Consumer crunch warning for South Africa

 ·21 Oct 2022

Recent data from one of South Africa’s biggest banks, Nedbank, shows that a slowdown in retail sales reflects a population feeling the crunch, with less money to spend – and this situation is likely to persist into next year.

The bank reported that retail sales growth had slowed to 2% in August when compared to the year before. This shocked on the downside, lower than Nedbank’s forecast of 3% and much lower than the 8.9% rise seen in July.

“Retail sales continued to rebound from the riots-induced plunge in volumes in July 2021, but the underlying momentum remained lacklustre in August. Of the seven sales categories, sales growth was lower in four and negative in the remainder.”

Nedbank reported that over the three months to August, the following sales changes had been seen:

  • General dealers (+2.6%)
  • Textiles, clothing, footwear and leather goods (+8.4%)
  • Hardware, paint and glass (-5.8%)
  • Pharmaceuticals, medical goods, cosmetics & toiletries (-2.2%)

Nedbank expects stores to continue to sell fewer goods and for growth to remain lacklustre during the remainder of 2022 and into early 2023.

“High inflation and slowing economic growth will weigh disposable incomes while rising interest rates and the weak job market will keep consumer confidence generally low.”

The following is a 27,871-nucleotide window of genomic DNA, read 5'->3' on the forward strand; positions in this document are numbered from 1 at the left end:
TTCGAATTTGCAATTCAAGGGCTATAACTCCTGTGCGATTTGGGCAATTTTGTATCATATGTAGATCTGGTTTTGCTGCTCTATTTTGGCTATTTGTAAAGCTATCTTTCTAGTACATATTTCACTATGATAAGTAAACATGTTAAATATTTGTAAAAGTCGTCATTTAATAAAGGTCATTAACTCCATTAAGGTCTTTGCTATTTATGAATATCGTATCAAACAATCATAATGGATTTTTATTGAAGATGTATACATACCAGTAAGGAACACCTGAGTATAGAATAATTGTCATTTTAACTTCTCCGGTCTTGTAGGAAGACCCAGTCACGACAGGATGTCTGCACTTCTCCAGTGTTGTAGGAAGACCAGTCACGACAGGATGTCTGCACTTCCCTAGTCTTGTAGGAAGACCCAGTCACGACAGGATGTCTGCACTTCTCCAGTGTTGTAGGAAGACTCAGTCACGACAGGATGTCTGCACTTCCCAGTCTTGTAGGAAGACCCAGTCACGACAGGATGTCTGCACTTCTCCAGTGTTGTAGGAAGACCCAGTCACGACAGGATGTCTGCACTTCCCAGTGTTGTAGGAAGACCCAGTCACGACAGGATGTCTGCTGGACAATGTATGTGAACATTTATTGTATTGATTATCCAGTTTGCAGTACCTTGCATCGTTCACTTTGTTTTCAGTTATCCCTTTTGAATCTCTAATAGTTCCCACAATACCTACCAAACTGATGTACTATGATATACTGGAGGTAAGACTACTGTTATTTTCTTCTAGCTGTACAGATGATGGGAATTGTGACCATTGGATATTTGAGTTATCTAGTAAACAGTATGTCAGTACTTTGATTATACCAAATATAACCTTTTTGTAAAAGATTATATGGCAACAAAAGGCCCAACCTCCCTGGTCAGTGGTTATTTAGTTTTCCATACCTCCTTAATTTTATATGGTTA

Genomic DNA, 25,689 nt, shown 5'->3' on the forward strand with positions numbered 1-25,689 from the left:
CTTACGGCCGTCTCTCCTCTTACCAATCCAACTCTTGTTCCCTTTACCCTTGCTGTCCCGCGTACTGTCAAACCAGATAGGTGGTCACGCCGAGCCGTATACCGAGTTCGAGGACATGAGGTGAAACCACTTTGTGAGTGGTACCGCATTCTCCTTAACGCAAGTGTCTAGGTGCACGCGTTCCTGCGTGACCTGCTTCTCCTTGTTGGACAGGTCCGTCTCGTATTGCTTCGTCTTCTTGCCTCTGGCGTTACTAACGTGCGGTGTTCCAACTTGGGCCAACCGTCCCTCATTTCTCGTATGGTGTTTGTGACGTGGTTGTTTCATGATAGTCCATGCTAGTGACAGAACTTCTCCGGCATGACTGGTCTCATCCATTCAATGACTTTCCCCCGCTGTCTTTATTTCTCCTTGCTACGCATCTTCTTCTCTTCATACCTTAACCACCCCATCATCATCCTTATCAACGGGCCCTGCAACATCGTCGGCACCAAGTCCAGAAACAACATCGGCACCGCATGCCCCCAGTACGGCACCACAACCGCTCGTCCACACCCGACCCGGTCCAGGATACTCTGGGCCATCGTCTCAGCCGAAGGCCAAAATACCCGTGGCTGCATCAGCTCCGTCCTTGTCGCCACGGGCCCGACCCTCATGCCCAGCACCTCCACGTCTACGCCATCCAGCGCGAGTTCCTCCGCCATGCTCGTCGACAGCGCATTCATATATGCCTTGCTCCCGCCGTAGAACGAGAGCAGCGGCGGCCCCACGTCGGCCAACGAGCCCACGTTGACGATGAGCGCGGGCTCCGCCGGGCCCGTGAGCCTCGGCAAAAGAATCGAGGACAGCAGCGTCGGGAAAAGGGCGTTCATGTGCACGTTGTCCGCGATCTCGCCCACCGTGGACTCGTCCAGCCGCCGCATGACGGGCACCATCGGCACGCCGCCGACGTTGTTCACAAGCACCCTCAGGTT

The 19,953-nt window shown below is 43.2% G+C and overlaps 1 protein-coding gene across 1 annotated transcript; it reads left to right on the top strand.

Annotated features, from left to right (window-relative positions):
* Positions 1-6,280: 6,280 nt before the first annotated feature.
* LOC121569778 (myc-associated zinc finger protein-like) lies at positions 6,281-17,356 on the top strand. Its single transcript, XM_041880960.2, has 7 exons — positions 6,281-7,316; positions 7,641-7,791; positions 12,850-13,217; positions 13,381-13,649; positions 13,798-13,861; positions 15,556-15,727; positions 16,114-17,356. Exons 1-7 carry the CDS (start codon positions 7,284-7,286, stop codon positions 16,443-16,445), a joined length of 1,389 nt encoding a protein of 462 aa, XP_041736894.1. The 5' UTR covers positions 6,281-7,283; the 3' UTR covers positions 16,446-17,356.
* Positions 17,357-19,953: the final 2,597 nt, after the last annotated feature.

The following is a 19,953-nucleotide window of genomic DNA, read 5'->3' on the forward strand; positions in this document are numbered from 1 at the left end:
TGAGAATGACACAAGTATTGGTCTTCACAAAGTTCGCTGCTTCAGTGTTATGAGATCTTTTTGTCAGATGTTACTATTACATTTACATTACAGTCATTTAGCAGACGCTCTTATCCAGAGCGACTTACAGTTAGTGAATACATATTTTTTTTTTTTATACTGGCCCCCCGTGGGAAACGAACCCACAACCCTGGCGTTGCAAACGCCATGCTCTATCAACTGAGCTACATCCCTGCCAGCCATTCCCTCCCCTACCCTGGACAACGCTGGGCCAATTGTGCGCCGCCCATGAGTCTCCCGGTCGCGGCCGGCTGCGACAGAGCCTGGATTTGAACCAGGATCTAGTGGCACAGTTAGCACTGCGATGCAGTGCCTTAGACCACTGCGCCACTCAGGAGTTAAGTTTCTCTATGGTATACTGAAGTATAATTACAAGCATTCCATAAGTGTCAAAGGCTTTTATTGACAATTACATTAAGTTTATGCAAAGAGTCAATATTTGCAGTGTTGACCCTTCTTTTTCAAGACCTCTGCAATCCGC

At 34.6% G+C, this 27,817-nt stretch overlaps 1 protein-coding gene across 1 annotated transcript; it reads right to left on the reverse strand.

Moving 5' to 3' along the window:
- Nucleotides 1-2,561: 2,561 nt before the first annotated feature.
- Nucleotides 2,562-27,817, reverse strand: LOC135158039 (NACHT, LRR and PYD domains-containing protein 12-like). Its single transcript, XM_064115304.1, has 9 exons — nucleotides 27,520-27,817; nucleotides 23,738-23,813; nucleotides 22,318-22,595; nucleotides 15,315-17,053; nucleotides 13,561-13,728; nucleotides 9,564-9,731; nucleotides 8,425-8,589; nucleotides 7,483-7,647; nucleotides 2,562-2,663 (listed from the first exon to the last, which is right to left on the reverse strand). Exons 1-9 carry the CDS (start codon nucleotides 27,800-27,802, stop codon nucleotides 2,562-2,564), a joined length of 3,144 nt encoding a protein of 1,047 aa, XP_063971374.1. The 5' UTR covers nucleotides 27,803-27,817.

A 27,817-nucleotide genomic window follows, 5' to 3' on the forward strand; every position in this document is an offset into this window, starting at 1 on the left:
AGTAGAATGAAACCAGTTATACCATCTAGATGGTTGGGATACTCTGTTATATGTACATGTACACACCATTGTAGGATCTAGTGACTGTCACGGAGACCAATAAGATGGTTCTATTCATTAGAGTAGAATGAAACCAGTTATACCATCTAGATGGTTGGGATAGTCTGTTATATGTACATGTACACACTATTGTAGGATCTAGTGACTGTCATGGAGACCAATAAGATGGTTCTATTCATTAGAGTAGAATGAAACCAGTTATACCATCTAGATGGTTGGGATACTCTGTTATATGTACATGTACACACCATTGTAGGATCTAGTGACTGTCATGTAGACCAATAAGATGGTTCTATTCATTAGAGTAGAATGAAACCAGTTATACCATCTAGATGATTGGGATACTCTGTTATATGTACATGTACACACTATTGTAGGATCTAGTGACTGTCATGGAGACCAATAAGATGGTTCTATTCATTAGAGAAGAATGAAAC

“As a result, we expect households to be cautious of spending, especially on discretionary goods. Retail sales will draw some support from the end-of-year discounting, but volumes are unlikely to be significantly higher than over the same period in 2021.”

Lower retail sales have knock-on effects on shopping centres. John Loos of FNB Commercial Property Finance noted that shopping centres are struggling, with those that serve basic necessities such as food and groceries feeling the pressure.

Loos said that larger regional centre categories might ultimately be at a relative disadvantage compared to many neighbourhood and convenience centres in this regard because they do often have a greater focus on clothing and footwear, fashion, and entertainment of various types, along with household furniture and appliances retail, all of which can be quite cyclical and experience pressure in tougher times.

Cash-strapped South Africans are already feeling the crunch and are expected to be hit with another blow to their wallets as the annual consumer price inflation slowed marginally by 0.1% to 7.5%, but food price inflation continued to accelerate, hitting 11.9% in September, according to Statistics South Africa.

This will only further drive consumers away from spending money on expensive goods. The latest State of the retail Nation report from NielsenIQ showed that consumers are changing how they shop.

The new survey found that shoppers are:

  1. Venturing out to stores half as much as they used to;
  2. Bargain-hunting, making promo purchases;
  3. Looking for retailers that provide the best overall basket – not single-item deals; and
  4. Starting to drop costly items from their baskets.

Read: Major backlash against new laws to change elections in South Africa

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